In part 1, we showed you the basic configuration of our Turris Omnia. In this article, we configure the Omnia to use HTTPS-only and harden its TLS configuration. Using HTTPS-only is a good practice even in your home network.
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By default, our Turris Omnia is reachable via port 80 (HTTP) and 22 (SSH). HTTP is an unencrypted network protocol. This means that other devices in our local network could monitor and read the network traffic between a computer and the Omnia. Furthermore, we can’t be sure that we are really connected with our Omnia when connecting to 192.168.1.1. There is no cryptographic proof.
The solution: Get a certificate, enable HTTPS (port 443) and disable HTTP. Turris OS already shows a warning message that you should enable HTTPS. You can enable this configuration which uses a Turris certificate and not so strict TLS cipher suites. Use this configuration provided by CZ.NIC if you are not a tech-savvy person. For more tech-savvy people, we provide the following guide.
We want to use our own certificate and only strong/modern cipher suites. If you don’t own a Turris Omnia, you can still try to find according guides for your home router. The idea is to encrypt and authenticate all HTTP traffic between local devices and your router’s web server.
This time, we need:
- our Turris Omnia which is connected with our computer and the internet
- an SSH client on our computer
- tools like nmap, sslyze or sslscan to verify our setup
Step by step from HTTP to hardened HTTPS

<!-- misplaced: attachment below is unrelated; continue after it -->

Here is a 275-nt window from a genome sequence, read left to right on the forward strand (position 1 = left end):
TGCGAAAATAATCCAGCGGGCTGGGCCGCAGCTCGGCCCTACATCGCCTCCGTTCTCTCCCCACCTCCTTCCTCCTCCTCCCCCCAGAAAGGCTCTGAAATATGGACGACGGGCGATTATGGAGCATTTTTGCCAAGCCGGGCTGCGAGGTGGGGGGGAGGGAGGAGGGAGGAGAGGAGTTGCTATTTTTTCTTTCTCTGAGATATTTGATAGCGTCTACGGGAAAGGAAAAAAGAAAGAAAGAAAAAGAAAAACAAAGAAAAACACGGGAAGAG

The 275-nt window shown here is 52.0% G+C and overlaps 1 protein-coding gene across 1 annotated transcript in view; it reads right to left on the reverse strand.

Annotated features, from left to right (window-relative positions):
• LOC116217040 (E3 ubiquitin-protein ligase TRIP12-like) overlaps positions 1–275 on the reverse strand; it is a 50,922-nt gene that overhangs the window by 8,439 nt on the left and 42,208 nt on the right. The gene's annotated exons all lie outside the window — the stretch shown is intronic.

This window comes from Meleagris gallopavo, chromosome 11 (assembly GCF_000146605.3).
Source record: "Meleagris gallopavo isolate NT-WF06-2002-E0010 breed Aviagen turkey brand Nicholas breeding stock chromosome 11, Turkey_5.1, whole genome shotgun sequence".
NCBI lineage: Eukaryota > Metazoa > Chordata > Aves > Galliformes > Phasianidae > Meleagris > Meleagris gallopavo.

Our plan is really straightforward: Our Omnia runs Lighttpd, an open-source web server optimized for speed-critical environments. So we have to generate a private key, a public certificate, change the configuration of Lighttpd, and restart our router.
Step 1: Connect via SSH
The first step is to establish an SSH connection between your computer and your Omnia. This requires that you installed an SSH client on your device (if you use Linux, it is very likely that you have it installed). Windows users can use KiTTY. The password is the “advanced password” which you can configure separately in Turris OS.
The simple command here is
ssh root@[turris-router-ip]. It is most likely
Usability tip: Instead of using a password for SSH, you can use keys. Look at step 3 of part 1 of our web server security series. The steps are identical for your Omnia or other routers that run OpenSSH.
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Step 2: Generate your private key and certificate
The second step is to create a new folder for certificates and keys:
mkdir -p /etc/lighttpd/certs. After that, go to the new folder:
Now, we generate two things:
- A private key, using the EC parameter “secp384r1”.
- An ECDSA certificate.
To create the private key, enter
openssl ecparam -name secp384r1 -genkey -noout -out eckey.pem.
The command in detail:
openssl ecparamis OpenSSL’s EC parameter manipulation and generation tool.
-name secp384r1uses the EC parameter “secp384r1”.
-genkeycreate an EC private key using the specified parameters.
-nooutinhibits the output of the encoded version of the parameters.
-out eckey.pemwrites the new key to “eckey.pem”.
Afterward, we create a public certificate using the key we just created. Enter
openssl req -key eckey.pem -x509 -out ecdsa-cert.pem -subj '/CN=192.168.1.1' -days 365.
The command in detail:
openssl reqis OpenSSL’s PKCS#10 certificate request and certificate generating utility.
-key eckey.pemreads the private key from “eckey.pem”.
-x509outputs a self-signed certificate instead of a certificate request.
-out ecdsa-cert.pemwrites the public certificate to “ecdsa-cert.pem”.
-subj '/CN=192.168.1.1'sets the Common Name of the certificate to “192.168.1.1”.
-days 365means that the self-signed certificate will be valid for the next 365 days (1 year).